McCormick & Company Recalls Three Of Their Major Seasonings After Possible Salmonella Contamination

·2 min read
McCormick & Co. Food Products Ahead Of Earnings Figures
McCormick & Co. Food Products Ahead Of Earnings Figures

Source: Bloomberg / Getty

McCormick & Company has announced a major recall of three of their seasonings that could be potentially linked to salmonella contamination.

The Food and Drug Administration revealed that McCormick’s Perfect Pinch Italian Seasoning, McCormick Culinary Italian Seasoning, and Frank’s RedHot Buffalo Ranch Seasoning are among the products that have been compromised.

Luckily no illnesses have been reported as of yet, the FDA stated.

A collective sigh can be heard amongst the Black community today. Spice brands like McCormick and the ever so delicious Lawry’s seasonings have been a staple in black households for centuries.

While it’s difficult to trace when season salt and other herbs and spices made its way into Black cuisine, Charla Draper, Ebony’s former food editor in the ’80s wrote in an article that “the blend of herbs and spices in one jar gave African-American cooks the opportunity to buy one item containing several herbs and spices, thus being both convenient and economical.”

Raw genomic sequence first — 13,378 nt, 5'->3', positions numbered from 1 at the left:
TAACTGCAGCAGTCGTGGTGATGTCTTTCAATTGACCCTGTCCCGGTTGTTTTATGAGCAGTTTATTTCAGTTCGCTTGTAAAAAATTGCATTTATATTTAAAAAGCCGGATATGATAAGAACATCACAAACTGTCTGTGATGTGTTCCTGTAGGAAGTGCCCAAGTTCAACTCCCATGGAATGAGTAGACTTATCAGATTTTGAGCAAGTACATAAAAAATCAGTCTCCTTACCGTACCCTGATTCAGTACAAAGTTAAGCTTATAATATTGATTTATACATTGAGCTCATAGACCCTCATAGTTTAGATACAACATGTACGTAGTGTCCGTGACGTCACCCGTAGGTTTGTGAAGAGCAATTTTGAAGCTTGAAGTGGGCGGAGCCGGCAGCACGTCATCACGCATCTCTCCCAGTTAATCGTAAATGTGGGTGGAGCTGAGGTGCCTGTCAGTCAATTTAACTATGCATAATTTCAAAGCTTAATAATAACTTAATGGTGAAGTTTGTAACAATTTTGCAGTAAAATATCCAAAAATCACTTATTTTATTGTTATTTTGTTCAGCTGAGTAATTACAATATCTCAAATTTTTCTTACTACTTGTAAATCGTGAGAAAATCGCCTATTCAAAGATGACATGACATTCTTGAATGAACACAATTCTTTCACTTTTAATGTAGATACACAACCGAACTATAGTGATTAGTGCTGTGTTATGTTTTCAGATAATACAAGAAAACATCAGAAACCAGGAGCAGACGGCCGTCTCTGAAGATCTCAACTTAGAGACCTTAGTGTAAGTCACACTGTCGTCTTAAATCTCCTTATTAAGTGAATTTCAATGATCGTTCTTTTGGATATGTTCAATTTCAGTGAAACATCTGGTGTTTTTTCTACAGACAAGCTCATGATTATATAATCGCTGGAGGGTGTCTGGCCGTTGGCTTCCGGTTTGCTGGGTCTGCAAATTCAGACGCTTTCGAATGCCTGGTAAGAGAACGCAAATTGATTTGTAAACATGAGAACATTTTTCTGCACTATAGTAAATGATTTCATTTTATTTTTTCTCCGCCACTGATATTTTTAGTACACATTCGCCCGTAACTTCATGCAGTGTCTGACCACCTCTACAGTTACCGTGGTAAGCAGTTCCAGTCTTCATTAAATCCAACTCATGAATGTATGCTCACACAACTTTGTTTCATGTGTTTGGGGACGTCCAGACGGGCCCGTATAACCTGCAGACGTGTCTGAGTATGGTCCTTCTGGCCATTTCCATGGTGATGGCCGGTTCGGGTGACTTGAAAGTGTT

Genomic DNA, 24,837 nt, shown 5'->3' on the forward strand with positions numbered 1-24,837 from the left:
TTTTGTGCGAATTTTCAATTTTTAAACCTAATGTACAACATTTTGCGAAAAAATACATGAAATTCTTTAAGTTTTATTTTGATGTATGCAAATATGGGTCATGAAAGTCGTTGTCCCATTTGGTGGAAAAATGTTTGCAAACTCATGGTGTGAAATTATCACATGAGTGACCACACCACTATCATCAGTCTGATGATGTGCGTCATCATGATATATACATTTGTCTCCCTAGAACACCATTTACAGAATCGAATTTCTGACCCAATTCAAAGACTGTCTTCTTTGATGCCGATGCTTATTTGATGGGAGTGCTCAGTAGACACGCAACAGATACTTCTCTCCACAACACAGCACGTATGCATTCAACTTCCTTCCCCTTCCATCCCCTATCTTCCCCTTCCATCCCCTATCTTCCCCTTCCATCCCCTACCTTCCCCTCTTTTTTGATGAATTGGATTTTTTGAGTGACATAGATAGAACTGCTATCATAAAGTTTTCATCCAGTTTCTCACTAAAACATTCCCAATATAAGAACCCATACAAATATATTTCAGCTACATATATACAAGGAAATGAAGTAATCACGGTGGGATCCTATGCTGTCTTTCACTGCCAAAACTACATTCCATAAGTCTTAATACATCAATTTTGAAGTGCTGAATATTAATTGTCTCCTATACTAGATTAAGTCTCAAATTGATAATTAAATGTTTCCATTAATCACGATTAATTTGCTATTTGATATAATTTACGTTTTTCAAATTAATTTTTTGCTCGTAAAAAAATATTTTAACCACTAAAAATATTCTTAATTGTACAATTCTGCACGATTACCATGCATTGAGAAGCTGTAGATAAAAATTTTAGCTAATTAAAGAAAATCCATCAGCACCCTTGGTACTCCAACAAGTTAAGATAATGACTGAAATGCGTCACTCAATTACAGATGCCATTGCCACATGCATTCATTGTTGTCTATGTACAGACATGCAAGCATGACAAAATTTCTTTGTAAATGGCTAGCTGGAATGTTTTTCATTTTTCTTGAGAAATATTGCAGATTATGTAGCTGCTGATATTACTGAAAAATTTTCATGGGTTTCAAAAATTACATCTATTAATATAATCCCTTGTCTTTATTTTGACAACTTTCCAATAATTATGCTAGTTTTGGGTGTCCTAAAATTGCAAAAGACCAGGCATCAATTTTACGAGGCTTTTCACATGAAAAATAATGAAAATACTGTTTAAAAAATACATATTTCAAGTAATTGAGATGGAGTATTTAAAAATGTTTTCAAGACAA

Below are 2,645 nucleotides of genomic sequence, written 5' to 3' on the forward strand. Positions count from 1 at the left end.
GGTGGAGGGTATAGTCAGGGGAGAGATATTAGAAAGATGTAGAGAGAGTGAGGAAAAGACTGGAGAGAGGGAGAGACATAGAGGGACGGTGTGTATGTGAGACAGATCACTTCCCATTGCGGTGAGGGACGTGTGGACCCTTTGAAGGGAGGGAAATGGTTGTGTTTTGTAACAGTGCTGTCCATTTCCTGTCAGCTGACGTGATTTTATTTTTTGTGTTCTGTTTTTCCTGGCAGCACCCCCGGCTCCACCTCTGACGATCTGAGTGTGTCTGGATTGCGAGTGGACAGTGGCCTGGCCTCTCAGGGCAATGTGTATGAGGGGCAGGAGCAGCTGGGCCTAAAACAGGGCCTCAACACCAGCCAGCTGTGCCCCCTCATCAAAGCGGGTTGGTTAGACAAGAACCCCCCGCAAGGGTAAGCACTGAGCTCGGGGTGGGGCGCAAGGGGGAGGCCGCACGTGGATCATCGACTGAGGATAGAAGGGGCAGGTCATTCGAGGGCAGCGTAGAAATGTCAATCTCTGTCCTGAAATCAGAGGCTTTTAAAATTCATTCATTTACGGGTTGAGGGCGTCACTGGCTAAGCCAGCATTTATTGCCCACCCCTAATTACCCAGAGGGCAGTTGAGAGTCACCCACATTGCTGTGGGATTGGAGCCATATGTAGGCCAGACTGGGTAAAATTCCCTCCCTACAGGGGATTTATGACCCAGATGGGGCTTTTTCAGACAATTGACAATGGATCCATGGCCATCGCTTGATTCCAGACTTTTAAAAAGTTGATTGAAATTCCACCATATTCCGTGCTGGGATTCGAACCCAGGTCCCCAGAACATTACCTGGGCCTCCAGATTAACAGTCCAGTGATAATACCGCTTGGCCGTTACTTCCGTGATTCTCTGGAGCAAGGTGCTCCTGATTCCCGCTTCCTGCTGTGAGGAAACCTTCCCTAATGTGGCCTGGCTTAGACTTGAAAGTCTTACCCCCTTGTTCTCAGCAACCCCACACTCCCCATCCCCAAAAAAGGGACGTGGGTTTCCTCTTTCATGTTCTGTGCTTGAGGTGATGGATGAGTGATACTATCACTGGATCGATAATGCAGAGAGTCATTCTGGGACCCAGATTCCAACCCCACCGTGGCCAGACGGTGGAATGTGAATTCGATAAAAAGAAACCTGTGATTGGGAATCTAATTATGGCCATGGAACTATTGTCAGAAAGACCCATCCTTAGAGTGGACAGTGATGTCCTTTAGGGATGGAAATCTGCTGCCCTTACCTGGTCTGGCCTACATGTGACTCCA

Our tastebuds are watering as we type!

Unfortunately, the affected products were sold in select Walmart, Target, and Kroger stores between June 20 and July 21. They were also shipped to 32 states including New York, Georgia, and Illinois.

“McCormick has alerted customers and grocery outlets to remove the product with the affected date codes from store shelves and distribution centers immediately, and to destroy this product in a manner that would prevent any further consumption,” the company shared in a statement.

Consumers who would like a replacement product or a full refund are encouraged to contact McCormick Consumer Affairs at 1-800-635-2867 on weekdays from 9:30 a.m. to 8:00 p.m. ET.

Additionally, be sure to contact your doctor if you are experiencing any symptoms of salmonella. Symptoms included fever, stomach cramps, and diarrhea that could occur six hours to six days after initial exposure to the bacteria, according to the Centers for Disease Control and Prevention.